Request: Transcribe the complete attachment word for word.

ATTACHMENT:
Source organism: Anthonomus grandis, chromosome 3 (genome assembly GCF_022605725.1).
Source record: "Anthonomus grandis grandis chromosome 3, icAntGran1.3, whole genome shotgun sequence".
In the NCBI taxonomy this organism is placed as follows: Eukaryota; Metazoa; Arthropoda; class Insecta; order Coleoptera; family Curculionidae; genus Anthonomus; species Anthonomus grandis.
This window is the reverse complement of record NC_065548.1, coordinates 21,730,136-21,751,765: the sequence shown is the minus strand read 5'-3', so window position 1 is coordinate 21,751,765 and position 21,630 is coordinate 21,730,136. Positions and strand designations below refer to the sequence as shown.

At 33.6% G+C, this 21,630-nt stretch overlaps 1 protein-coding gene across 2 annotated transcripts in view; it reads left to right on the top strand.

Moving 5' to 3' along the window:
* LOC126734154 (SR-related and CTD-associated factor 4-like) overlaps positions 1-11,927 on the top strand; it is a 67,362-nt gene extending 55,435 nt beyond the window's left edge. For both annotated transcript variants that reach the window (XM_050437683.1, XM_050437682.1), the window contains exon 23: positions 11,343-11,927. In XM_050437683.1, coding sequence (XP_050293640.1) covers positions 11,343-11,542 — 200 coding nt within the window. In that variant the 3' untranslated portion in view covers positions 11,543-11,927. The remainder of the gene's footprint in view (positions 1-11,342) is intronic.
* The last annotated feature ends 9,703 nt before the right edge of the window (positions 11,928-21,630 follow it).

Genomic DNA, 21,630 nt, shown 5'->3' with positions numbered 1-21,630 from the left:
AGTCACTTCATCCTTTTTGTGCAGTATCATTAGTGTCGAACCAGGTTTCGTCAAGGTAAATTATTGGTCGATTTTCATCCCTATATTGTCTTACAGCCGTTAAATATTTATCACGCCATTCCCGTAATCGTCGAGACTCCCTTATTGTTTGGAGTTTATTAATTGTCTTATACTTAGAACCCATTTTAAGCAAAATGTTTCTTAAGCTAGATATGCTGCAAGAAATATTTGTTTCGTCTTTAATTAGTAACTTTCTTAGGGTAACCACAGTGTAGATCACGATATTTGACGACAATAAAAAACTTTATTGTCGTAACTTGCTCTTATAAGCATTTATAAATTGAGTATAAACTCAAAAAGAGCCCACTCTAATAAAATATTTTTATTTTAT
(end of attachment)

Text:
Source organism: Anthonomus grandis, chromosome 3 (genome assembly GCF_022605725.1).
Source record: "Anthonomus grandis grandis chromosome 3, icAntGran1.3, whole genome shotgun sequence".
In the NCBI taxonomy this organism is placed as follows: Eukaryota; Metazoa; Arthropoda; class Insecta; order Coleoptera; family Curculionidae; genus Anthonomus; species Anthonomus grandis.
This window is the reverse complement of record NC_065548.1, coordinates 21,730,136-21,751,765: the sequence shown is the minus strand read 5'-3', so window position 1 is coordinate 21,751,765 and position 21,630 is coordinate 21,730,136. Positions and strand designations below refer to the sequence as shown.

At 33.6% G+C, this 21,630-nt stretch overlaps 1 protein-coding gene across 2 annotated transcripts in view; it reads left to right on the top strand.

Moving 5' to 3' along the window:
* LOC126734154 (SR-related and CTD-associated factor 4-like) overlaps positions 1-11,927 on the top strand; it is a 67,362-nt gene extending 55,435 nt beyond the window's left edge. For both annotated transcript variants that reach the window (XM_050437683.1, XM_050437682.1), the window contains exon 23: positions 11,343-11,927. In XM_050437683.1, coding sequence (XP_050293640.1) covers positions 11,343-11,542 — 200 coding nt within the window. In that variant the 3' untranslated portion in view covers positions 11,543-11,927. The remainder of the gene's footprint in view (positions 1-11,342) is intronic.
* The last annotated feature ends 9,703 nt before the right edge of the window (positions 11,928-21,630 follow it).

Genomic DNA, 21,630 nt, shown 5'->3' with positions numbered 1-21,630 from the left:
AGTCACTTCATCCTTTTTGTGCAGTATCATTAGTGTCGAACCAGGTTTCGTCAAGGTAAATTATTGGTCGATTTTCATCCCTATATTGTCTTACAGCCGTTAAATATTTATCACGCCATTCCCGTAATCGTCGAGACTCCCTTATTGTTTGGAGTTTATTAATTGTCTTATACTTAGAACCCATTTTAAGCAAAATGTTTCTTAAGCTAGATATGCTGCAAGAAATATTTGTTTCGTCTTTAATTAGTAACTTTCTTAGGGTAACCACAGTGTAGATCACGATATTTGACGACAATAAAAAACTTTATTGTCGTAACTTGCTCTTATAAGCATTTATAAATTGAGTATAAACTCAAAAAGAGCCCACTCTAATAAAATATTTTTATTTTAT